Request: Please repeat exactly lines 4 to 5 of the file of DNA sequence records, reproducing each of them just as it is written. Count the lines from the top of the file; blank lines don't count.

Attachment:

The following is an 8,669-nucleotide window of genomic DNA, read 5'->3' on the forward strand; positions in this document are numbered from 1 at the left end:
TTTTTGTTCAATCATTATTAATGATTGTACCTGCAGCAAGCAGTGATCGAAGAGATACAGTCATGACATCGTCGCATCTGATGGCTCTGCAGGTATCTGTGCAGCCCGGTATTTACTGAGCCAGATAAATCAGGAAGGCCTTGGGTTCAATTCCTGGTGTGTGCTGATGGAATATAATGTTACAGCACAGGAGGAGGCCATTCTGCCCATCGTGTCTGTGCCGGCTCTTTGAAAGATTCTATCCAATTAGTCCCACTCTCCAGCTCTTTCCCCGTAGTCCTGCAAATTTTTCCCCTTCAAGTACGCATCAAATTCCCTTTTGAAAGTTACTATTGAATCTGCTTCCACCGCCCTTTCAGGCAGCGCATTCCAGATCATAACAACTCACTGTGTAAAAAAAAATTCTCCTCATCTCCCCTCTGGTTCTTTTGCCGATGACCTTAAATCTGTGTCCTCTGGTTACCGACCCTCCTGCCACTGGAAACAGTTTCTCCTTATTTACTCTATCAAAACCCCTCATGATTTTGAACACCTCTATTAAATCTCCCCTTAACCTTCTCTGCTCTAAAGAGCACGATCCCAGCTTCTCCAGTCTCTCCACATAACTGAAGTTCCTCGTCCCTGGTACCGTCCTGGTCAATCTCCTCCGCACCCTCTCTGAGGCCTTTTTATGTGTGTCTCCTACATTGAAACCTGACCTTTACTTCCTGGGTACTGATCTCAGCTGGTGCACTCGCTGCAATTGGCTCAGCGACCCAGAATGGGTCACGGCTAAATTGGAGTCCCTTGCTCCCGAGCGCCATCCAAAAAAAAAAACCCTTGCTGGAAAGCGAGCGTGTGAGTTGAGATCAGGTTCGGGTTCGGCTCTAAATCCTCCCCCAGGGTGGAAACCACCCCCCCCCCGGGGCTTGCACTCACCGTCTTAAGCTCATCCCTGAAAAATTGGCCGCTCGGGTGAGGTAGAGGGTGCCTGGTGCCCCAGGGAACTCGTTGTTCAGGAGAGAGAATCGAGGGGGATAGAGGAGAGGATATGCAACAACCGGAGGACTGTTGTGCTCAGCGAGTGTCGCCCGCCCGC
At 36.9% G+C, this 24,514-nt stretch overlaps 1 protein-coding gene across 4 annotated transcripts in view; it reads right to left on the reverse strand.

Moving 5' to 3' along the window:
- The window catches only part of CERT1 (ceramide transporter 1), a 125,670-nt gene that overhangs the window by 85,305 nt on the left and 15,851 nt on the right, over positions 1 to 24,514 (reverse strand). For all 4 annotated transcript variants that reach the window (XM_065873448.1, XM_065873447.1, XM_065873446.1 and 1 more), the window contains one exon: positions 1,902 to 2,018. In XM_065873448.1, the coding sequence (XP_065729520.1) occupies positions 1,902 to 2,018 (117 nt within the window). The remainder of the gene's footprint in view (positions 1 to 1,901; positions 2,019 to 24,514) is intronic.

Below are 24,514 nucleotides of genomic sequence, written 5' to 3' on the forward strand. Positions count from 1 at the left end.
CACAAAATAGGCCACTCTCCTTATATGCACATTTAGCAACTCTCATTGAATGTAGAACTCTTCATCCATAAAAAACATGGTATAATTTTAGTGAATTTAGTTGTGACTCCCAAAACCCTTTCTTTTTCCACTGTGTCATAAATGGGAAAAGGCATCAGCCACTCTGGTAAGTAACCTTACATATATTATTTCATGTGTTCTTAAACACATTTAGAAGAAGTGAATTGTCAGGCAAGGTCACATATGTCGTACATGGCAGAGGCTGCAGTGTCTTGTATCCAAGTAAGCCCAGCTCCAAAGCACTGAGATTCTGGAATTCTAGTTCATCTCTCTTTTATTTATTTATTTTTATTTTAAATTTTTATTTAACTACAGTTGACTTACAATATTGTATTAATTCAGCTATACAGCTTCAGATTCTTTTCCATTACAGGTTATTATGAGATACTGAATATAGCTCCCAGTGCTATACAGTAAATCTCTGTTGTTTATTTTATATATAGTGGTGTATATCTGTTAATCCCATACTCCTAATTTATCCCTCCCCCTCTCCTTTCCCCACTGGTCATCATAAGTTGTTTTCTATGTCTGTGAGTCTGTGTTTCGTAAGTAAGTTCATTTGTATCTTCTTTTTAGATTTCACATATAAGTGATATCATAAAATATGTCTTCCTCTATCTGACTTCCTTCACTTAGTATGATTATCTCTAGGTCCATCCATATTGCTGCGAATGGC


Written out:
Moving 5' to 3' along the window:
- The window catches only part of CERT1 (ceramide transporter 1), a 125,670-nt gene that overhangs the window by 85,305 nt on the left and 15,851 nt on the right, over positions 1 to 24,514 (reverse strand). For all 4 annotated transcript variants that reach the window (XM_065873448.1, XM_065873447.1, XM_065873446.1 and 1 more), the window contains one exon: positions 1,902 to 2,018. In XM_065873448.1, the coding sequence (XP_065729520.1) occupies positions 1,902 to 2,018 (117 nt within the window). The remainder of the gene's footprint in view (positions 1 to 1,901; positions 2,019 to 24,514) is intronic.